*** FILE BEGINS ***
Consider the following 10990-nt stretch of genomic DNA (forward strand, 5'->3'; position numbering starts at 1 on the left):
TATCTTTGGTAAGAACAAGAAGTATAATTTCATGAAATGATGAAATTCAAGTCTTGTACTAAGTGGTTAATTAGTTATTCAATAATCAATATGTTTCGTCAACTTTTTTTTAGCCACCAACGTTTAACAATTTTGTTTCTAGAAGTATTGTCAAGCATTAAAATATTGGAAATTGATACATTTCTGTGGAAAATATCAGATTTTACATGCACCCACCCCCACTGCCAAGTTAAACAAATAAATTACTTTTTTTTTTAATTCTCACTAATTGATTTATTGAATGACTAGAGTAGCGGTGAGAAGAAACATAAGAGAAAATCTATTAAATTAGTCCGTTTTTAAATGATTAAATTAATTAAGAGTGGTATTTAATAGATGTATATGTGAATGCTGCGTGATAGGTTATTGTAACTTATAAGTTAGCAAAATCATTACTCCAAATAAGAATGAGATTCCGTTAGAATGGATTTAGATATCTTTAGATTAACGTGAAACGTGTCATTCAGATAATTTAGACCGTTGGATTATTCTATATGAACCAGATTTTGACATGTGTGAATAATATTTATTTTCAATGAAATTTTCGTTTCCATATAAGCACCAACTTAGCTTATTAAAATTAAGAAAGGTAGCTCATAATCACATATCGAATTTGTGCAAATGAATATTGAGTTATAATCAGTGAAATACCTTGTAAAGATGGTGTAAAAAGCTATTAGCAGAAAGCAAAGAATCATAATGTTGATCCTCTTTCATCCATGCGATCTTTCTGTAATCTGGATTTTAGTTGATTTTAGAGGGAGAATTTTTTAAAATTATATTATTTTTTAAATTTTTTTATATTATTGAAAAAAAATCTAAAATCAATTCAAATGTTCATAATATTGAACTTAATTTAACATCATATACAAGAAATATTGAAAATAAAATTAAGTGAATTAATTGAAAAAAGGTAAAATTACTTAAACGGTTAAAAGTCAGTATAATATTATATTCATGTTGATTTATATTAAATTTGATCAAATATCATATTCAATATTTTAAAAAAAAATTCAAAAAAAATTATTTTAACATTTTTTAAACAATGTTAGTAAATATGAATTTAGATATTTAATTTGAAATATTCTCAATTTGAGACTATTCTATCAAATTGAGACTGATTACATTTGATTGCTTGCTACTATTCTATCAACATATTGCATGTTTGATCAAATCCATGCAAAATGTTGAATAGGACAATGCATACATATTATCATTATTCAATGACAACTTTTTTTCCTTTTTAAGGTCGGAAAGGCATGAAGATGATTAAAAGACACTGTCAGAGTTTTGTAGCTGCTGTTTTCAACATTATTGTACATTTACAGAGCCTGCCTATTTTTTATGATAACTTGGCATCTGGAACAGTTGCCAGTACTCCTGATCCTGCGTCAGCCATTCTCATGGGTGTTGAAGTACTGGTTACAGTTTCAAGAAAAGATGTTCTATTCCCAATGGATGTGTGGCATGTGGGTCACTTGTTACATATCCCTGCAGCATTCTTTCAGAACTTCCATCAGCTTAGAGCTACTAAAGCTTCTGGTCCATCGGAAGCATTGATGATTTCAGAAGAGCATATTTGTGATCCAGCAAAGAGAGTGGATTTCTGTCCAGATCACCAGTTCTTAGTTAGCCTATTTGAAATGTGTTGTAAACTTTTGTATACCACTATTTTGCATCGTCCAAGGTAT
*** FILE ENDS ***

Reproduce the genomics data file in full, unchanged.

Consider the following 10990-nt stretch of genomic DNA (forward strand, 5'->3'; position numbering starts at 1 on the left):
TATCTTTGGTAAGAACAAGAAGTATAATTTCATGAAATGATGAAATTCAAGTCTTGTACTAAGTGGTTAATTAGTTATTCAATAATCAATATGTTTCGTCAACTTTTTTTTAGCCACCAACGTTTAACAATTTTGTTTCTAGAAGTATTGTCAAGCATTAAAATATTGGAAATTGATACATTTCTGTGGAAAATATCAGATTTTACATGCACCCACCCCCACTGCCAAGTTAAACAAATAAATTACTTTTTTTTTTAATTCTCACTAATTGATTTATTGAATGACTAGAGTAGCGGTGAGAAGAAACATAAGAGAAAATCTATTAAATTAGTCCGTTTTTAAATGATTAAATTAATTAAGAGTGGTATTTAATAGATGTATATGTGAATGCTGCGTGATAGGTTATTGTAACTTATAAGTTAGCAAAATCATTACTCCAAATAAGAATGAGATTCCGTTAGAATGGATTTAGATATCTTTAGATTAACGTGAAACGTGTCATTCAGATAATTTAGACCGTTGGATTATTCTATATGAACCAGATTTTGACATGTGTGAATAATATTTATTTTCAATGAAATTTTCGTTTCCATATAAGCACCAACTTAGCTTATTAAAATTAAGAAAGGTAGCTCATAATCACATATCGAATTTGTGCAAATGAATATTGAGTTATAATCAGTGAAATACCTTGTAAAGATGGTGTAAAAAGCTATTAGCAGAAAGCAAAGAATCATAATGTTGATCCTCTTTCATCCATGCGATCTTTCTGTAATCTGGATTTTAGTTGATTTTAGAGGGAGAATTTTTTAAAATTATATTATTTTTTAAATTTTTTTATATTATTGAAAAAAAATCTAAAATCAATTCAAATGTTCATAATATTGAACTTAATTTAACATCATATACAAGAAATATTGAAAATAAAATTAAGTGAATTAATTGAAAAAAGGTAAAATTACTTAAACGGTTAAAAGTCAGTATAATATTATATTCATGTTGATTTATATTAAATTTGATCAAATATCATATTCAATATTTTAAAAAAAAATTCAAAAAAAATTATTTTAACATTTTTTAAACAATGTTAGTAAATATGAATTTAGATATTTAATTTGAAATATTCTCAATTTGAGACTATTCTATCAAATTGAGACTGATTACATTTGATTGCTTGCTACTATTCTATCAACATATTGCATGTTTGATCAAATCCATGCAAAATGTTGAATAGGACAATGCATACATATTATCATTATTCAATGACAACTTTTTTTCCTTTTTAAGGTCGGAAAGGCATGAAGATGATTAAAAGACACTGTCAGAGTTTTGTAGCTGCTGTTTTCAACATTATTGTACATTTACAGAGCCTGCCTATTTTTTATGATAACTTGGCATCTGGAACAGTTGCCAGTACTCCTGATCCTGCGTCAGCCATTCTCATGGGTGTTGAAGTACTGGTTACAGTTTCAAGAAAAGATGTTCTATTCCCAATGGATGTGTGGCATGTGGGTCACTTGTTACATATCCCTGCAGCATTCTTTCAGAACTTCCATCAGCTTAGAGCTACTAAAGCTTCTGGTCCATCGGAAGCATTGATGATTTCAGAAGAGCATATTTGTGATCCAGCAAAGAGAGTGGATTTCTGTCCAGATCACCAGTTCTTAGTTAGCCTATTTGAAATGTGTTGTAAACTTTTGTATACCACTATTTTGCATCGTCCAAGGTAT